So what should educators do when the standards and resources we rely on are racist and misogynistic? Furthermore, how do we overcome the depletion of classroom resources for historically excluded scientists? Here are some key findings from education researchers studying the intersection of race and gender in science classrooms:

  1. Support your students by acknowledging and criticizing inequalities. Create space in your course for students to investigate and discuss the effects and causes of differences in scientific representation.
  2. Infuse your course multicultural perspective and contributions to scientific concepts and developments. Take time in your course to enumerate the important contributions of women and BIPOC scientists that inform fundamental concepts of science.
  3. Diversity alone is not enough.How Addressing Structural Racism and Sexism Reinforce Meritocracy and Equal Opportunity Myths. When engaging students with scientists’ stories, don’t simply state their accomplishments and contributions; as Dr. Manali Sheth suggests, build in time to explore “how racism can [and sexism] Mediate scientific careers and educational gains, struggles, and successes. “

Teacher status is important

In my first Scientist Spotlight, we read the story of Harvard Computer, where a group of white women painstakingly produced the first catalog of stars in the night sky. While making major scientific advances, they were banned from using telescopes and paid less than half the wages of men in similar jobs. After class, a student asked, “When will we learn about scientists who look like us?” While this is only my third scientist spotlight, every story I tell centers on white women in science . Unfortunately, in my efforts to raise the profile of women in science, I neglected scientists of color while teaching to a room full of black and brown students. That student was right to call me out.

As my colleague, Elsa Douglas, speak skillfully, “Building culturally sensitive classrooms for students of color means that white teachers must actively and consistently question their white identity and how whiteness is present in their curriculum and instruction.” As any teacher can tell you, students are the An expert on when someone isn’t real, they haven’t forgotten that I’m neither a woman nor a person of color. Therefore, every day I need to be willing to critique systems that I directly benefit from, provide opportunities for students to share their connections to these scientists’ stories, and acknowledge my inadequacies.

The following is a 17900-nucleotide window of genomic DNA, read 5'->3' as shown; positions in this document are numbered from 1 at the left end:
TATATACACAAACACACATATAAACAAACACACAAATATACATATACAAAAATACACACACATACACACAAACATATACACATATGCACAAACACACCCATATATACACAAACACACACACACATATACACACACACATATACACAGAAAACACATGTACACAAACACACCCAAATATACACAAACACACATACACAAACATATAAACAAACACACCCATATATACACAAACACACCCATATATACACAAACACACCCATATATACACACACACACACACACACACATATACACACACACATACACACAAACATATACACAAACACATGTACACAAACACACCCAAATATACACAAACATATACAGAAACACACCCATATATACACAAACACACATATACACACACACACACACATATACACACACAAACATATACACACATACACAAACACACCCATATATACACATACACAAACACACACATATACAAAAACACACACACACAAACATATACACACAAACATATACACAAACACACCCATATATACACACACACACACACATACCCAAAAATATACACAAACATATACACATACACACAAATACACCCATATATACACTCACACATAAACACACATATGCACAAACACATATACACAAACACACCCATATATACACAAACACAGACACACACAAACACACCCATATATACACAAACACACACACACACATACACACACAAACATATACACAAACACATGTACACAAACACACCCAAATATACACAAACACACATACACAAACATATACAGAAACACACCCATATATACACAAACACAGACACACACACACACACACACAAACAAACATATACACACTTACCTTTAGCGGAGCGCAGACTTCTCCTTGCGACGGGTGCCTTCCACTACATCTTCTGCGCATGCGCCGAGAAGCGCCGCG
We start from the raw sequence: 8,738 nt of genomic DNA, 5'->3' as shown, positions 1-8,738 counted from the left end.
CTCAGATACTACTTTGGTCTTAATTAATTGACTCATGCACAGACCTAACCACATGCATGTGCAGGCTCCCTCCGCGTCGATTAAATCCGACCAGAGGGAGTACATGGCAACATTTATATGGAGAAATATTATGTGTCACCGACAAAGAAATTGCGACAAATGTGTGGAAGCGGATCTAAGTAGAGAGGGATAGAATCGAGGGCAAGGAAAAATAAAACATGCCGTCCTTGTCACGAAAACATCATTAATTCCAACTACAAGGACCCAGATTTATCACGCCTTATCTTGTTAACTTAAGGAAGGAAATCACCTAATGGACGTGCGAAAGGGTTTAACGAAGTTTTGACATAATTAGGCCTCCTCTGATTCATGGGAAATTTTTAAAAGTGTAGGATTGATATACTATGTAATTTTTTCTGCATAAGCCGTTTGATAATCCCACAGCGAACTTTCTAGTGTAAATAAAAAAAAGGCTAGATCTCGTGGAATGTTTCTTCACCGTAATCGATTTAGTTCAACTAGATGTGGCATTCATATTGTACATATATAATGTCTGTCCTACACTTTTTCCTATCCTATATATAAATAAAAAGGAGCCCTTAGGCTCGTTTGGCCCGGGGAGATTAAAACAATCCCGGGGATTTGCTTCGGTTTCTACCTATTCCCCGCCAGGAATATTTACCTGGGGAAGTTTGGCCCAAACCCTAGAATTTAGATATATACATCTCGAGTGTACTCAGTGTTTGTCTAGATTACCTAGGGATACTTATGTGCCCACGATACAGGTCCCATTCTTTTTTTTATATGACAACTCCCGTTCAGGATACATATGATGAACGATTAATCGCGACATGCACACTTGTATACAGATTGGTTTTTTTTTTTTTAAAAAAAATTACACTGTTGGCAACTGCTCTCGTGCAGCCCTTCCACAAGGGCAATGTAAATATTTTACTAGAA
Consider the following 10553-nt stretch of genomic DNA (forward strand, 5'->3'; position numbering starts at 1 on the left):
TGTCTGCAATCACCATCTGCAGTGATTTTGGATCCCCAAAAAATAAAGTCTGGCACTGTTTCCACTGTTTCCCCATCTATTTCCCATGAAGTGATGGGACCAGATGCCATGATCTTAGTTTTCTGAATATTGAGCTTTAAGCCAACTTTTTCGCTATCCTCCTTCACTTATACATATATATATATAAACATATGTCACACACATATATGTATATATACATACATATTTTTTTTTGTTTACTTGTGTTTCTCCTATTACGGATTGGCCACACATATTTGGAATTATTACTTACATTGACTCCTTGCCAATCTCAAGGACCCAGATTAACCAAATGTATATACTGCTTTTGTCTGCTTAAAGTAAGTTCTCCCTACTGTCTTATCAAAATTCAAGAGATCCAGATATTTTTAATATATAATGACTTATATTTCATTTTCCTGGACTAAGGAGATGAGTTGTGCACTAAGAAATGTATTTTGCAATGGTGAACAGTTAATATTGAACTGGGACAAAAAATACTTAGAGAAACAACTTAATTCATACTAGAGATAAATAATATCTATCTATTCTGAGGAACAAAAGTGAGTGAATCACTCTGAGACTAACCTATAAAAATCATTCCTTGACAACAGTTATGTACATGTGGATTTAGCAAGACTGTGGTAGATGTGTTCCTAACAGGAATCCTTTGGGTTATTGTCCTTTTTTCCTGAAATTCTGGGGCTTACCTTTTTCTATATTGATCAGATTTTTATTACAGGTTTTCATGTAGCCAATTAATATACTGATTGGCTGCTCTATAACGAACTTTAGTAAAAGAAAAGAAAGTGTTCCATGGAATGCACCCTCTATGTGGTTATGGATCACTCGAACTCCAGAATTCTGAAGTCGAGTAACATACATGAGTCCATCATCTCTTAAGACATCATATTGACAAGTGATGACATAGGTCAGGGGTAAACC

stories matter

It was a wake-up call for me when my survey showed that my students didn’t believe it was possible to become a scientist. The traditional way of teaching science wasn’t enough, and I’ve worked hard to change that narrative for my students ever since. Every year at the end of the eighth grade, my students write a paragraph about their college and career goals. Seeing the vast majority of students in science majors and careers makes me want my students to believe they have a place in science.

Erasure affects our students, especially those who do not see their identities reflected in the curriculum. Creating spaces to critically examine the complexities and contexts of these stories provides opportunities for students to think critically and add a human dimension to science where students can find connections and inspiration.

After massive public demonstrations calling for a nationwide reckoning of racism, many educators used this moment to reflect on how our curriculum can perpetuate white supremacy. Science educators need to engage in this conversation and think critically about how we can move beyond representation and make our classrooms a liberating space for all students.